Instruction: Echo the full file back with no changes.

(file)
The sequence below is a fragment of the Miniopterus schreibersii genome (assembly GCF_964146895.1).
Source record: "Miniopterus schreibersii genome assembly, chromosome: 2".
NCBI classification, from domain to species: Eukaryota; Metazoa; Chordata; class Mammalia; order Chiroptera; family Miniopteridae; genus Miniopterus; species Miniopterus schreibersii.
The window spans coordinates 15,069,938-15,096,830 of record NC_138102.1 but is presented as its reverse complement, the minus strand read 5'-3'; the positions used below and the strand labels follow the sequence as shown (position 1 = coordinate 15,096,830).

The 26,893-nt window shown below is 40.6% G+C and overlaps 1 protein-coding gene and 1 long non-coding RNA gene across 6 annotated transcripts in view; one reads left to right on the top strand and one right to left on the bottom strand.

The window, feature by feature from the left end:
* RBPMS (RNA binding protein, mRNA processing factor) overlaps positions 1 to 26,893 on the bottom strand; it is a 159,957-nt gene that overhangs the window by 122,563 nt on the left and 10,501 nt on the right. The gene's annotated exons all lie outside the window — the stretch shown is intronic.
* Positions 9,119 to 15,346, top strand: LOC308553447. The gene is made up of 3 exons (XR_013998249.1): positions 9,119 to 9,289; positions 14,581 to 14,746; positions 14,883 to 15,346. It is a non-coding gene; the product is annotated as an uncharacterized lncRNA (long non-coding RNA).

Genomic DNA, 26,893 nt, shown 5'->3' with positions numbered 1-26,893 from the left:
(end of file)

The sequence below is a fragment of the Miniopterus schreibersii genome (assembly GCF_964146895.1).
Source record: "Miniopterus schreibersii genome assembly, chromosome: 2".
NCBI classification, from domain to species: Eukaryota; Metazoa; Chordata; class Mammalia; order Chiroptera; family Miniopteridae; genus Miniopterus; species Miniopterus schreibersii.
The window spans coordinates 15,069,938-15,096,830 of record NC_138102.1 but is presented as its reverse complement, the minus strand read 5'-3'; the positions used below and the strand labels follow the sequence as shown (position 1 = coordinate 15,096,830).

The 26,893-nt window shown below is 40.6% G+C and overlaps 1 protein-coding gene and 1 long non-coding RNA gene across 6 annotated transcripts in view; one reads left to right on the top strand and one right to left on the bottom strand.

The window, feature by feature from the left end:
* RBPMS (RNA binding protein, mRNA processing factor) overlaps positions 1 to 26,893 on the bottom strand; it is a 159,957-nt gene that overhangs the window by 122,563 nt on the left and 10,501 nt on the right. The gene's annotated exons all lie outside the window — the stretch shown is intronic.
* Positions 9,119 to 15,346, top strand: LOC308553447. The gene is made up of 3 exons (XR_013998249.1): positions 9,119 to 9,289; positions 14,581 to 14,746; positions 14,883 to 15,346. It is a non-coding gene; the product is annotated as an uncharacterized lncRNA (long non-coding RNA).

Genomic DNA, 26,893 nt, shown 5'->3' with positions numbered 1-26,893 from the left: